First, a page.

Don't expect a postcard-sized tax return from the Republican plan, experts say

President Donald Trump promotes a newly unveiled Republican tax plan as he meets with House Republican leaders and Republican members of the House Ways and Means Committee in the Cabinet Room of the White House in Washington, November 2, 2017.
Carlos Barria | Reuters

Since mid-2016, U.S. House Speaker Paul Ryan has carried around a "postcard" that he has said shows how easy it will be for Americans to file their taxes once Republicans are finished their tax overhaul.

And as recently as Thursday President Donald Trump touted Americans being able to "file their taxes on a single, little beautiful sheet of paper."

With lawmakers finalizing the biggest tax reform in 30 years and the president ready to sign it into law before the end of the year, the moment should be near when Ryan's postcard stops being a rhetorical prop and becomes a reality. Right?

"It's kind of crazy to say you can file on a postcard when, first, no one is going to put their Social Security number on a postcard. And second, you already have a giant postcard in the form of the 1040EZ," Mazur said, citing a 14-line Internal Revenue Service (IRS) tax form.

Representatives from the $11 billion U.S. tax preparation industry said that the legislation so far seemed unlikely to render their services unnecessary.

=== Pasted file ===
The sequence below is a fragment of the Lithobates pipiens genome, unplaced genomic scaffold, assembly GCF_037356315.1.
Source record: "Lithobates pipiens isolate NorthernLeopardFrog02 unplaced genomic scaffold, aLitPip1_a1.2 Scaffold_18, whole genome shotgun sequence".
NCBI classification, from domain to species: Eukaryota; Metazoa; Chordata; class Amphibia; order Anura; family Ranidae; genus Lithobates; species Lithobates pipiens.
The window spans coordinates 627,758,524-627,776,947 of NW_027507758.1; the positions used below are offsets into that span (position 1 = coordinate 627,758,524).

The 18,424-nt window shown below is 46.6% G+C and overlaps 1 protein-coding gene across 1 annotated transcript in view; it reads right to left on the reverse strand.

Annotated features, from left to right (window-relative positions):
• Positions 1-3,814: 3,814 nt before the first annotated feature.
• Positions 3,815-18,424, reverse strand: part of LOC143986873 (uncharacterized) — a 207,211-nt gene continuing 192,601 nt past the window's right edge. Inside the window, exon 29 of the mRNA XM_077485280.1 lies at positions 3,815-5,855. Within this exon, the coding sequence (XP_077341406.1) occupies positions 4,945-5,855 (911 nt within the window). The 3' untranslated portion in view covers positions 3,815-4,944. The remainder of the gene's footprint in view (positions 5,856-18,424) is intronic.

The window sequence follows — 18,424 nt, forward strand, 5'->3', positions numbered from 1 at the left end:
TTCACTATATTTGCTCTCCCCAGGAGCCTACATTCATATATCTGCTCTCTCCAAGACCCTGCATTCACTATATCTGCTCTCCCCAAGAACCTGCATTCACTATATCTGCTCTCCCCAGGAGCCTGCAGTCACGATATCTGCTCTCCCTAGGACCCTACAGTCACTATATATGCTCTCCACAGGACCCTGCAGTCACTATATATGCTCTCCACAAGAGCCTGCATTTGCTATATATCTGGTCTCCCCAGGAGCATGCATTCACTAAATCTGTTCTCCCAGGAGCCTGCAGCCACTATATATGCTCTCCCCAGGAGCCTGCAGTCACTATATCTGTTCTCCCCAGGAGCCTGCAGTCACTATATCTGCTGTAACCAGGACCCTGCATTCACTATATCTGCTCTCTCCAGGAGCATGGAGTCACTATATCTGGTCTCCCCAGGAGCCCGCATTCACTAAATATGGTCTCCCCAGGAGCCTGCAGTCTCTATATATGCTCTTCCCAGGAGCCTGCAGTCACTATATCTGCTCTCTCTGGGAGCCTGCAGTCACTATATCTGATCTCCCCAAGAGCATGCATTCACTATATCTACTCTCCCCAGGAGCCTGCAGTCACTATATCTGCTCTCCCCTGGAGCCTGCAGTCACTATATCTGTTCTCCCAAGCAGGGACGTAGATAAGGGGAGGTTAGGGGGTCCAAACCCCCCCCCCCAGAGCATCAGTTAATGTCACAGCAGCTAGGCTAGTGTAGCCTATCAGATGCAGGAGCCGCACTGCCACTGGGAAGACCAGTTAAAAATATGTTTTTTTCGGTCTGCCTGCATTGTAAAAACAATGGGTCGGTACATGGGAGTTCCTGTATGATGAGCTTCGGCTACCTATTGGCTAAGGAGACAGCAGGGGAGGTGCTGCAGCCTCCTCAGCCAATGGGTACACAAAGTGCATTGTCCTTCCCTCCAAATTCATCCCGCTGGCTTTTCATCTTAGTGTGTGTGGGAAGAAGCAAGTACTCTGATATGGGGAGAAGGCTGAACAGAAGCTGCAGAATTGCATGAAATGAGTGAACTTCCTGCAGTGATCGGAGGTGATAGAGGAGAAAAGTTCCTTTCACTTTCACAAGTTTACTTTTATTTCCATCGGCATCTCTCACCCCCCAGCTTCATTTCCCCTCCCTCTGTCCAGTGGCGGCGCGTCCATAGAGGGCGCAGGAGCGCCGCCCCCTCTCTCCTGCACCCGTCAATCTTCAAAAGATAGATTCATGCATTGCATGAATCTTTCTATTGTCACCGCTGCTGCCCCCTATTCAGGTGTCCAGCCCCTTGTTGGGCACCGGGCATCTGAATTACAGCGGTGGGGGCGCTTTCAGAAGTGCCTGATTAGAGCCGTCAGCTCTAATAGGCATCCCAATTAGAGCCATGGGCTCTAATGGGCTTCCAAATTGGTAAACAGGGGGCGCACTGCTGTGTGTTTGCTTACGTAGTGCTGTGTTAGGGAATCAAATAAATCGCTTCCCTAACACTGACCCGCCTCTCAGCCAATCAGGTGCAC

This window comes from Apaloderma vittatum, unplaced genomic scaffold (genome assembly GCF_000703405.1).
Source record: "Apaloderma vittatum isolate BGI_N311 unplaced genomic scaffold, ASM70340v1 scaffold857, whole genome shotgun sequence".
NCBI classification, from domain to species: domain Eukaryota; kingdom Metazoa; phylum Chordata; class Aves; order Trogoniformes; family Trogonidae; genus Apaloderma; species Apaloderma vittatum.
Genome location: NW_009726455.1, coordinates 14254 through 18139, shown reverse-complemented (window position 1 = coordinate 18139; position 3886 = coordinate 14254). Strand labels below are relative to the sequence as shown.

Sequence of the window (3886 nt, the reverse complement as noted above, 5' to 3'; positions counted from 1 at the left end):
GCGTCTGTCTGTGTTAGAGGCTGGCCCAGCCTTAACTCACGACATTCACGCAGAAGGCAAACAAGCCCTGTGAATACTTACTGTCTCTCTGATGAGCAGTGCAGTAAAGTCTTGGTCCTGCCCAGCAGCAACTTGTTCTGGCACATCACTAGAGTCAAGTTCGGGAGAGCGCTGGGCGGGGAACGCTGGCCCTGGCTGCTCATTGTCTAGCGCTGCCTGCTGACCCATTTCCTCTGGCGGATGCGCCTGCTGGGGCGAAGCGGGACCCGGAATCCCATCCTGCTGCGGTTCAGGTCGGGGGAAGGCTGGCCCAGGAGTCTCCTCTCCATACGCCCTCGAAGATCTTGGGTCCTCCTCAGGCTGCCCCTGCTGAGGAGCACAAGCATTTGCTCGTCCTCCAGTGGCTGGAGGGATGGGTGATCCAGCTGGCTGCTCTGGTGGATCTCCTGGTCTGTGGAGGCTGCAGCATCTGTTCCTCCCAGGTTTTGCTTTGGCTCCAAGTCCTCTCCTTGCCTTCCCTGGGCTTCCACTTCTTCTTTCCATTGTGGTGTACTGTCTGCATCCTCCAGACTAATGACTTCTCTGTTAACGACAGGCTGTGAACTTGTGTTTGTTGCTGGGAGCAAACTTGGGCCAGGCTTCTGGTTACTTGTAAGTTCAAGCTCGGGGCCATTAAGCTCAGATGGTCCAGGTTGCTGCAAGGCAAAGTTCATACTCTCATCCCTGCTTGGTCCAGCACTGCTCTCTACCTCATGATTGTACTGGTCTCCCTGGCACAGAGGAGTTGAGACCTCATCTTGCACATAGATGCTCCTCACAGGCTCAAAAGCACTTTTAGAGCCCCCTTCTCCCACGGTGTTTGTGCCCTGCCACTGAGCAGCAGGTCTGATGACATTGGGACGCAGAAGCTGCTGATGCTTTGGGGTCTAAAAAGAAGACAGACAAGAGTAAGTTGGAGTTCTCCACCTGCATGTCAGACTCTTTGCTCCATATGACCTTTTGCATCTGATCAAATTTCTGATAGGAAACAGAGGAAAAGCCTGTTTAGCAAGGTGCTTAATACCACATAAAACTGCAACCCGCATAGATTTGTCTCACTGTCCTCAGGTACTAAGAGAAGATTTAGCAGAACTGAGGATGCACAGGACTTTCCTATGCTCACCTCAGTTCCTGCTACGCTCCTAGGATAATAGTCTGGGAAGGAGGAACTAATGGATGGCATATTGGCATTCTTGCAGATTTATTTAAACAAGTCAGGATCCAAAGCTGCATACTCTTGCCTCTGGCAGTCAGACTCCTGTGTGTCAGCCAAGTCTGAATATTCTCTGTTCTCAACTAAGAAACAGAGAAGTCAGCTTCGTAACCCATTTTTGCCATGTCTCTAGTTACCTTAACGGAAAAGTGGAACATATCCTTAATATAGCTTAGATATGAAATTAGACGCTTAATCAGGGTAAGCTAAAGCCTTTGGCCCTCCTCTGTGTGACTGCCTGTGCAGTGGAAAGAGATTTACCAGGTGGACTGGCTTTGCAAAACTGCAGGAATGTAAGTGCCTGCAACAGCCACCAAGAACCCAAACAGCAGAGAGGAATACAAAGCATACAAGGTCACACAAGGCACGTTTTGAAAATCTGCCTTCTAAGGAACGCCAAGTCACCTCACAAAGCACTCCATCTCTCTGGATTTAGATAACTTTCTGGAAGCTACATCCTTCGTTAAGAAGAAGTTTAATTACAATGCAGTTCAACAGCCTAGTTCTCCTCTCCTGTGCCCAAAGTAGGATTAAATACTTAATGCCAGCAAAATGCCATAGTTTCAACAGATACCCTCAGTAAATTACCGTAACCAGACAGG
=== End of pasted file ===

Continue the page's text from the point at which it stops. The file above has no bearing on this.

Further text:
"I don't think you're going to have millions of people filing their taxes on a cell phone," said Mark Steber, chief tax officer at Jackson Hewitt Tax Service.

"I think the demise of the tax business is a bit premature."

The IRS would not discuss changes that might come from the proposed tax overhaul.

However, the IRS estimates that, despite its efforts to make filing taxes easier, 90 percent of Americans use tax preparation services such as Jackson Hewitt, H&R Block, and Liberty Tax, or tax software such as TurboTax from Intuit.

If Congress enacts the Republican plan into law, it would not affect 2017 tax-year returns filed in 2018. But in 2019, millions of middle-class Americans would no longer gain from a wide range of deductions, credits, and other tax breaks.

A key driver of this, according to independent analyzes, would be a proposed doubling of the standard deduction and a curtailment of the deduction for state and local tax payments.

In combination, these two changes would mean that about 29 million people would no longer benefit from itemizing. So they would stop writing off their charitable donations, mortgage interest and state and local tax payments, according to the Institute on Taxation and Economic Policy, a think tank.

Itemized deductions for medical expenses, investment interest, unreimbursed employee expenses and tax preparation fees could also be dropped by many.

Personal exemptions for individual taxpayers, which now take up a lot of space on tax forms, would also be eliminated.

Such changes would mean simpler taxes and possibly allow a number of taxpayers to use shorter forms. The IRS expects 24 million people in 2018 to file the longest and most widely used IRS form today, the Form 1040, which is 79 lines long. About 4.6 million people will use the 14-line 1040EZ.

Wealthy Americans likely would still itemize under the Republican plan. Owning businesses, homes and other factors could also lead to taxes being more complicated than what filers could describe on a postcard.

"Even though we're talking about simplification for a large number of taxpayers, there are still many taxpayers who will have complicated tax situations and we'll be there to help them as well," said David Williams, chief tax officer for TurboTax.